According to research carried out by the Parliamentary Library, the 2010 tax cuts alone cost the country $2 billion.
But according to Bill English, helping young people to achieve academic and training goals is “poorly targetted”.
Bill English is the same politician who, in the last few years, has consistently denigrated young people and workers in this country.
“ A lot of the Kiwis that are meant to be available [for farm work] are pretty damned hopeless. They won’t show up. You can’t rely on them and that is one of the reasons why immigration’s a bit permissive, to fill that gap… a cohort of Kiwis who now can’t get a license because they can’t read and write properly and don’t look to be employable, you know, basically young males.”
“ One of the hurdles these days is just passing a drug test. Under workplace safety you can’t have people on your premises under the influence of drugs and a lot of our younger people can’t pass that test.”
And again in December year;
“Government’s fees-free policy will ‘soak up staff out of McDonald’s’...”
English’s contemptuous disdain for workers and young New Zealanders is apparent for all to see.
It should be remembered though, that (according to Wikipedia) Bill English undertook his tertiary education prior to 1987. Student fees/loans did not start until 1991/92.
[Bill] English went on to study commerce at the University of Otago, where he was a resident at Selwyn College, and then completed an honours degree in English literature at Victoria University of Wellington.
After finishing his studies, English returned to Dipton and farmed for a few years. From 1987 to 1989, he worked in Wellington as a policy analyst for the New Zealand Treasury…
Bill English graduated with his Commerce and English Lit degrees without having to pay fees or take out massive loans. His tertiary education was (near-)free.
This blogger wondered if his (near-)free tertiary education was “poorly targetted”? So I wrote to Mr English, seeking his clarification on matters that have arisen from his interview and comments;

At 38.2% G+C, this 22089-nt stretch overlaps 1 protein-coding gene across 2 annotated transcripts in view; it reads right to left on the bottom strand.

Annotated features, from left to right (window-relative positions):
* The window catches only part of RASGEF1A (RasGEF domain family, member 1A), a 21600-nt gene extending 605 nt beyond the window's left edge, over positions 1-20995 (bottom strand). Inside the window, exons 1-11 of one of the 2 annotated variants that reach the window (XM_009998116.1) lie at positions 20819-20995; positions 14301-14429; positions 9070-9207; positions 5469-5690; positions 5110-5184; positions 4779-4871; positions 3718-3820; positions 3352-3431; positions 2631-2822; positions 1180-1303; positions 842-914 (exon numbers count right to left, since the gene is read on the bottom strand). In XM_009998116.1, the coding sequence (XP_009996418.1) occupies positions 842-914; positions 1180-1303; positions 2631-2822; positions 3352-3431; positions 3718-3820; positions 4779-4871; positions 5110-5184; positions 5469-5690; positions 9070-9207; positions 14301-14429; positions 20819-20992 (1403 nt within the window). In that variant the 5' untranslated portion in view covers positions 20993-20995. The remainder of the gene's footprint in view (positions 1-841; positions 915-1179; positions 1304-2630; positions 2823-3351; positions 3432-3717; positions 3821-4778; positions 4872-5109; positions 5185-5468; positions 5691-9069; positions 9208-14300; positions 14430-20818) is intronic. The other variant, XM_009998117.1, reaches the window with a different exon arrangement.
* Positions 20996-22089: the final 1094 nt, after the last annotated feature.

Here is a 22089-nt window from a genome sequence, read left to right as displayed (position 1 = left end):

from: Frank Macskasy <email@example.com>
to: Bill English <firstname.lastname@example.org>
date: 18 January 2018
subject: Radio NZ interview – some follow-up questions
Leader of the Opposition
Kia Ora Mr English,
On 17 January, on Radio NZ’s Summer Report, you criticised the Coalition government’s programme to implement one year free university for students and two years free trades courses for apprentices, and industry trainees as “poorly targetted”.
You were highly disparaging of the policy, complaining that;
“ …Well, in my case they’ve handed my household now six thousand dollars a year! Because we have someone eligible for the first year of free education. So it’s a very expensive, very poorly targetted policy that will have the effect of getting maybe a few thousand, a couple of thousand more people into tertiary education. I think that’s what the officials have said. So it would’ve been better if they didn’t implement it. ’cause it’s a hugely expensive way to get a few more people into polytech.”
Can you confirm the following points relating to this issue:
1. That you yourself received a near-free university education whilst studying commerce at the University of Otago, and then completed an honours degree in English literature at Victoria University of Wellington?
2. That you received a student allowance whilst studying?
3. That subsequent to the economic “reforms” of the 1980s and 1990s, that you paid less and less tax through subsequent tax cuts in those decades as well as 2009 and 2010?
4. That the (near-)free university education you yourself enjoyed was poorly targetted?
5. That you have benefitted doubly by next-to-nothing university fees as well as increased income through multiple tax cuts? And no student debt to pay off?
6. That young New Zealanders have not enjoyed the same benefits of a (near-)free tertiary education that you yourself had in the 1980s?
I look forward to any response you may have to shed light on this issue.
Any response from Mr English will be reported in an up-date on this story.
NZ Labour Party: Making tertiary education and training affordable for all
Productivity Commission: History of tertiary education reforms in New Zealand (p3)
Fairfax media: Under-pressure schools get dodgy with donations
NZ Herald: Tax cuts – High earners set to benefit most
Fairfax media: Prescription price rise hits vulnerable
Scoop media: Govt’s 2010 tax cuts costing $2 billion and counting
Wikipedia: Bill English